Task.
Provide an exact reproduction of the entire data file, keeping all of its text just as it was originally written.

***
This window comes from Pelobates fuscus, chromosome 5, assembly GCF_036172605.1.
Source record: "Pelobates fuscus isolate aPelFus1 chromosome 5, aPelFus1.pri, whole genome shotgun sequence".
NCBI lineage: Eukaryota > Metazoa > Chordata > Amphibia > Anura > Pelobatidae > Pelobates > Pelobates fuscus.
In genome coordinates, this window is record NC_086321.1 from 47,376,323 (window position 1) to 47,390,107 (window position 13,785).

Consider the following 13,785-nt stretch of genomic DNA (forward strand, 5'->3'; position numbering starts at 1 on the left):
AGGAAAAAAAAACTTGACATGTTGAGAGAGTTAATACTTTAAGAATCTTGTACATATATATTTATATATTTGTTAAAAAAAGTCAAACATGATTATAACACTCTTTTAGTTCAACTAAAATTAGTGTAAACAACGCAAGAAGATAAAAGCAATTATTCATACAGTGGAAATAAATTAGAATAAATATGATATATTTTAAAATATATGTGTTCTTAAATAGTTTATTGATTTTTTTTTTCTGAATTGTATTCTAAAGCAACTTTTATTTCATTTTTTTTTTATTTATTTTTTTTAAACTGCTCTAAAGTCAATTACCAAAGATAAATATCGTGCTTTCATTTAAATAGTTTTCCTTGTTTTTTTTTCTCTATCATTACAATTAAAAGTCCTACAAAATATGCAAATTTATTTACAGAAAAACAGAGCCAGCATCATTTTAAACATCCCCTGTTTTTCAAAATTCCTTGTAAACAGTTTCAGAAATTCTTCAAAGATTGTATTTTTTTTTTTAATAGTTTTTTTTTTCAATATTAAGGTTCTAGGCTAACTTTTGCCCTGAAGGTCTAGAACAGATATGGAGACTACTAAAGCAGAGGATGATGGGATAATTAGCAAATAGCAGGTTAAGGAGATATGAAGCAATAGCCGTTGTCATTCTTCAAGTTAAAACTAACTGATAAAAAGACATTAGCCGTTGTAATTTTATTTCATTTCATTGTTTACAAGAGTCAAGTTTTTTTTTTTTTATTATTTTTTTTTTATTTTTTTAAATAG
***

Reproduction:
This window comes from Pelobates fuscus, chromosome 5, assembly GCF_036172605.1.
Source record: "Pelobates fuscus isolate aPelFus1 chromosome 5, aPelFus1.pri, whole genome shotgun sequence".
NCBI lineage: Eukaryota > Metazoa > Chordata > Amphibia > Anura > Pelobatidae > Pelobates > Pelobates fuscus.
In genome coordinates, this window is record NC_086321.1 from 47,376,323 (window position 1) to 47,390,107 (window position 13,785).

Consider the following 13,785-nt stretch of genomic DNA (forward strand, 5'->3'; position numbering starts at 1 on the left):
AGGAAAAAAAAACTTGACATGTTGAGAGAGTTAATACTTTAAGAATCTTGTACATATATATTTATATATTTGTTAAAAAAAGTCAAACATGATTATAACACTCTTTTAGTTCAACTAAAATTAGTGTAAACAACGCAAGAAGATAAAAGCAATTATTCATACAGTGGAAATAAATTAGAATAAATATGATATATTTTAAAATATATGTGTTCTTAAATAGTTTATTGATTTTTTTTTTCTGAATTGTATTCTAAAGCAACTTTTATTTCATTTTTTTTTTATTTATTTTTTTTAAACTGCTCTAAAGTCAATTACCAAAGATAAATATCGTGCTTTCATTTAAATAGTTTTCCTTGTTTTTTTTTCTCTATCATTACAATTAAAAGTCCTACAAAATATGCAAATTTATTTACAGAAAAACAGAGCCAGCATCATTTTAAACATCCCCTGTTTTTCAAAATTCCTTGTAAACAGTTTCAGAAATTCTTCAAAGATTGTATTTTTTTTTTTAATAGTTTTTTTTTTCAATATTAAGGTTCTAGGCTAACTTTTGCCCTGAAGGTCTAGAACAGATATGGAGACTACTAAAGCAGAGGATGATGGGATAATTAGCAAATAGCAGGTTAAGGAGATATGAAGCAATAGCCGTTGTCATTCTTCAAGTTAAAACTAACTGATAAAAAGACATTAGCCGTTGTAATTTTATTTCATTTCATTGTTTACAAGAGTCAAGTTTTTTTTTTTTTATTATTTTTTTTTTATTTTTTTAAATAG